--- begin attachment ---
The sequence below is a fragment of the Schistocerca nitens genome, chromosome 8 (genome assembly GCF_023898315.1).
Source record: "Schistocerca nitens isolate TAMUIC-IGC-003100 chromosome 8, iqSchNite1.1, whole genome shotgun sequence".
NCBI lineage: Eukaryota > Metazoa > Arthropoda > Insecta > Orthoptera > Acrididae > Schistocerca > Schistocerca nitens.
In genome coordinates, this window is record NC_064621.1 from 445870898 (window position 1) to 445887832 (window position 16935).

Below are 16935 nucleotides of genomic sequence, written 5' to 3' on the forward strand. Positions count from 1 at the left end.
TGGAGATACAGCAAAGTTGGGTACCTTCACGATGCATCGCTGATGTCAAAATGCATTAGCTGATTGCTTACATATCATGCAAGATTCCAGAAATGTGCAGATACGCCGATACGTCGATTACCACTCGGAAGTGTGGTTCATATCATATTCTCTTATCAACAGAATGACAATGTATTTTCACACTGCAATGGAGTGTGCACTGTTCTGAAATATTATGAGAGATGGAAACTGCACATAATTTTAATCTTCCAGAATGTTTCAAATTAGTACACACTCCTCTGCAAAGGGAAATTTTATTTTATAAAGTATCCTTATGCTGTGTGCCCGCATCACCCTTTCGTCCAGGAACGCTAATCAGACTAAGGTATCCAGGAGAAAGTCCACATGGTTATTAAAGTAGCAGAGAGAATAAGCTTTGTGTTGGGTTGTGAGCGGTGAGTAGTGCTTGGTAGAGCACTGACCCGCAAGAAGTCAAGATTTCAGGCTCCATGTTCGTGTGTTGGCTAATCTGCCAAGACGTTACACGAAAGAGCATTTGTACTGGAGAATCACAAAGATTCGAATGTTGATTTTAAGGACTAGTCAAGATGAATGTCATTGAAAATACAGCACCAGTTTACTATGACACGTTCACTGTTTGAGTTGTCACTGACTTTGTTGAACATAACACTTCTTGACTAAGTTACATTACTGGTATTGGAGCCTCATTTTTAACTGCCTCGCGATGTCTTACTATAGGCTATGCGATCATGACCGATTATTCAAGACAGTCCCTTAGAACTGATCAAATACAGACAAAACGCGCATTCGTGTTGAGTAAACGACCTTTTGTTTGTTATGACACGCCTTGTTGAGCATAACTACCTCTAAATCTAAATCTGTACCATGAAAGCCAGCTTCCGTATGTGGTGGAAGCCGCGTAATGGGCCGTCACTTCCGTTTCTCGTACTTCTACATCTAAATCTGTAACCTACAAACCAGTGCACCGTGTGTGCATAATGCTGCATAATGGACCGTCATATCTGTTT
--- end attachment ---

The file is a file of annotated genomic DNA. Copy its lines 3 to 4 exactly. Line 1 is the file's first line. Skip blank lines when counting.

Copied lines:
NCBI lineage: Eukaryota > Metazoa > Arthropoda > Insecta > Orthoptera > Acrididae > Schistocerca > Schistocerca nitens.
In genome coordinates, this window is record NC_064621.1 from 445870898 (window position 1) to 445887832 (window position 16935).